Hundreds of thousands of Rohingya are engulfed by series of violence. Meanwhile, everyone — the Burmese military, Aung San Suu Kyi-led civilian government, CSOs, and, most sadly, grassroots activists — are united against the group whom they call ‘illegal aliens”. It is not a newfound knowledge that the Rohingya are the epicenter of Buddhist fundamentalism and ultra-nationalism in Burma, a country once well known for its enduring spirit for democracy and freedom. The Rohingya issue has been fueling the anti-Muslim sentiments in a Buddhist majority country since 2012.
Two narratives, two groups
There are generally two types of anti-Rohingya narratives being circulated on social media and in independent local media. The two narratives are propagated by two groups, the nationalists and supporters of Aung San Suu Kyi.
The nationalist rhetoric
The ultra nationalists and Buddhist fundamentalists believed that Rohingya are instrumental in carrying out ‘the Islamic conspiracy’ to occupy Burma, a Buddhist majority country, by marrying Buddhist women and ‘outbreeding’ than the Buddhist population. Their argument also raises a concern that Rohingya Muslims (who are considered by the government and local media as illegal immigrants from Bangladesh) are planning to seize the land from Burma and Thailand, the two Buddhist countries, to connect to Muslims in Malaysia.
Apart from being motivated by anti-Muslim hatred, this theory lacks proper reasoning. The analysis of demographic data shows that the Muslim population in Burma is reduced from 3.9% of the entire population in 1983 to 2.3% in 2014 (Rohingya population in Rakhine was excluded from the 2014 census). In addition to the decline of Muslim population in the entire country, Rakhine State doesn’t have free lands for new immigrants to take. According to the 2010 Integrated Household Living Conditions Survey, 31.5% of the current residents of the Rakhine State own no lands. The rate is one of the highest in the nation.
The narrative of immigration issue
This narrative is favored by supporters of Aung San Suu Kyi and most CSOs in Burma: Rohingya issue is only an immigration issue. They deny Rohingya are persecuted for their religion, Islam, and argue that as the Bangladesh population of 163 million is three times bigger than Burma’s population of 52 million, the citizens of Bangladesh poured over Rakhine State to find better job opportunities. The noteworthy characteristic of this group is that they try to distance themselves from Buddhist nationalist groups like Mabatha who are against Aung San Suu Kyi and her party, NLD. They want to show that they are patriots by encouraging other ethnic minorities including Muslims to support the government and Rakhine ethnic people who are citizens as opposed to Rohingya.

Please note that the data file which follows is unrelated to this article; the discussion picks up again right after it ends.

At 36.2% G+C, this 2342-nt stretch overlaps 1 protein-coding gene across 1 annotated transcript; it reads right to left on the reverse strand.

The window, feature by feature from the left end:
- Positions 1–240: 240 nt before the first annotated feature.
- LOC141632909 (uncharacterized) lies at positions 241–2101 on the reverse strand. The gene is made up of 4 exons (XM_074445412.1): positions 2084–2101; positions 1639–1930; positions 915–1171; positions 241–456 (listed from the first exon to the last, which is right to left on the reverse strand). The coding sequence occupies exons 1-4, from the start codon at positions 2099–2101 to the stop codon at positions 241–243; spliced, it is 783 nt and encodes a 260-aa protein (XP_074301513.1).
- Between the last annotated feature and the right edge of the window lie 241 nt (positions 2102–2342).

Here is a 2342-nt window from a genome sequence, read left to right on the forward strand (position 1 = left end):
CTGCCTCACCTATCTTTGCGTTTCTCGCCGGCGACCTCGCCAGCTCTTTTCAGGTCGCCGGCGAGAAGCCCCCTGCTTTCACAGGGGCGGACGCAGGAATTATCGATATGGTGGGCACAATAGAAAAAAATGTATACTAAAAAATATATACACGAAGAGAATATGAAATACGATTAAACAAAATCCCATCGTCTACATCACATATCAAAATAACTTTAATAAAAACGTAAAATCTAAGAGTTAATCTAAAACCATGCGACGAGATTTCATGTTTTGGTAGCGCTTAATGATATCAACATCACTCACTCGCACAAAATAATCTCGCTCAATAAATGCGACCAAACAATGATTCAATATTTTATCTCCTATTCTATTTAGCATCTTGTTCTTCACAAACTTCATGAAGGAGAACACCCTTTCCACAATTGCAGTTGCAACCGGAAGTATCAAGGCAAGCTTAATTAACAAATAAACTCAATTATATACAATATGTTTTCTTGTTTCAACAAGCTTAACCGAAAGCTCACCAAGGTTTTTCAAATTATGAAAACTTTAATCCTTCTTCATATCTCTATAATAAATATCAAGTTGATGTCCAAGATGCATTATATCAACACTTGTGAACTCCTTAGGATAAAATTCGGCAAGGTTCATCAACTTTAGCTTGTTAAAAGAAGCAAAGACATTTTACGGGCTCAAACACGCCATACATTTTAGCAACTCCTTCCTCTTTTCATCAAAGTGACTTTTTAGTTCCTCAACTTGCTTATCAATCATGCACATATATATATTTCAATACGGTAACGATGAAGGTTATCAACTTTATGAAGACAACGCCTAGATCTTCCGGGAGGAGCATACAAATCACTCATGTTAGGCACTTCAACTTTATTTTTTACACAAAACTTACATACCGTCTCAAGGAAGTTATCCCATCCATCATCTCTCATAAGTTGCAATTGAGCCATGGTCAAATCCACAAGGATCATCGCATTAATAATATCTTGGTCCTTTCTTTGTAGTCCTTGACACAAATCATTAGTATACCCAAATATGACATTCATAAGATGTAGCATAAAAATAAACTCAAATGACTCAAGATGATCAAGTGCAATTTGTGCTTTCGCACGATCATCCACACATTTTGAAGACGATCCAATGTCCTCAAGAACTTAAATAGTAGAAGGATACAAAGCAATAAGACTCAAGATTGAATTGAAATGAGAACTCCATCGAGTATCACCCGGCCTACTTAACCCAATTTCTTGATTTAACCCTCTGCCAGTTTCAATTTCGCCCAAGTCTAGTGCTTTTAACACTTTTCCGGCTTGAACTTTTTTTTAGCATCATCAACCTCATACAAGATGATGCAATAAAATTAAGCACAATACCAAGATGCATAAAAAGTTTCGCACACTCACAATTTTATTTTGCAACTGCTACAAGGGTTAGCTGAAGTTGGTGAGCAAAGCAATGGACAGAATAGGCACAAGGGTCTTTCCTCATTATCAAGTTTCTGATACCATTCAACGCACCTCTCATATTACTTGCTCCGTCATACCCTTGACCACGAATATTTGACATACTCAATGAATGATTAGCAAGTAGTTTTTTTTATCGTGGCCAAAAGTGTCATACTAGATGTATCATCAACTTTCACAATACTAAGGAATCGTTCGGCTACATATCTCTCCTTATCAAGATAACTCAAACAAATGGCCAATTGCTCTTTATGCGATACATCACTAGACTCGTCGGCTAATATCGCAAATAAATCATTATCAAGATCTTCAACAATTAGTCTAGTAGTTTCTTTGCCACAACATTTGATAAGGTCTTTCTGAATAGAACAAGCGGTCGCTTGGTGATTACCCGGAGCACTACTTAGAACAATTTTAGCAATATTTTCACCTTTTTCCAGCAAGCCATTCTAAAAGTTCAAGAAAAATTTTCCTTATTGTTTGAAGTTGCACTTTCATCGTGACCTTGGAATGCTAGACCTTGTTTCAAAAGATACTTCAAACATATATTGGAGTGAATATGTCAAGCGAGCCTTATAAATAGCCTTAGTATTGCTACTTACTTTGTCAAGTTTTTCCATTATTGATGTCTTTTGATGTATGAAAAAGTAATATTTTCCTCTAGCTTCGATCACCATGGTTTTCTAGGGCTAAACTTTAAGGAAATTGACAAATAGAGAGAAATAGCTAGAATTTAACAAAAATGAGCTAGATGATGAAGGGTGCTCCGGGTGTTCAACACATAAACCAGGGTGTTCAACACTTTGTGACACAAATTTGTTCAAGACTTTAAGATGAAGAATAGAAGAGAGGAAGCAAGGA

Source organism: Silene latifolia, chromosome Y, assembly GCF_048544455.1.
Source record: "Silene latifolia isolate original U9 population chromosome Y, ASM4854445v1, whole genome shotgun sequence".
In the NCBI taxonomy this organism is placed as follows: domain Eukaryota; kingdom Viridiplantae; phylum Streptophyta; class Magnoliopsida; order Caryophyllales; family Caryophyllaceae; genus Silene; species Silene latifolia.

The immigration, if not for exceptional reasons like war, is always related to economy. People move from one area to another to find better job opportunities so that they can create better future for themselves and their children. This theory, while sounding smart, obviously overlooked the economic aspects of Bangladesh and Burma in general and Rakhine and Chittagong in particular. As of 2016, the GDP per capita of Bangladesh is 1,358 USD while Burma’s is 1,275 USD. The Rakhine State is the poorest in Burma with 78 % poverty rate compared to the national rate of 37.5% according to the 2014 World Bank Report. On the contrary, the Chittagong Division of Bangladesh which lies next to Rakhine State of Burma boosts a growing economy and is among lowest incidence of poverty in Bangladesh with 26.2% according to the 2010 poverty maps of the World Bank. It is illogical to think that hundreds of thousands of people have migrated from a richer region to a poorer region where they face restrictions in their movement and access to education and health care.
The way ahead
The above narratives make it almost impossible for the peaceful coexistence of Rohingya Muslims and Buddhists in Burma. The Rohingya crisis will exist for many decades to come partly due to the fact that the image of the Rohingya is demonized in the eyes of most Burmese people. Aung San Suu Kyi, with the enormous support she received from the public, seems to have no plan to challenge the anti-Rohingya sentiments that have gained momentum with the anti-Rohingya public rallies and speeches popping up in big cities. Until Burma have critical thinkers and intellectuals who dare to debate on this sensitive issue, the majority of the population will continue to harbor hatred against persecuted Rohingya who are, when seen through the lens of Buddhist nationalism, the real aggressors.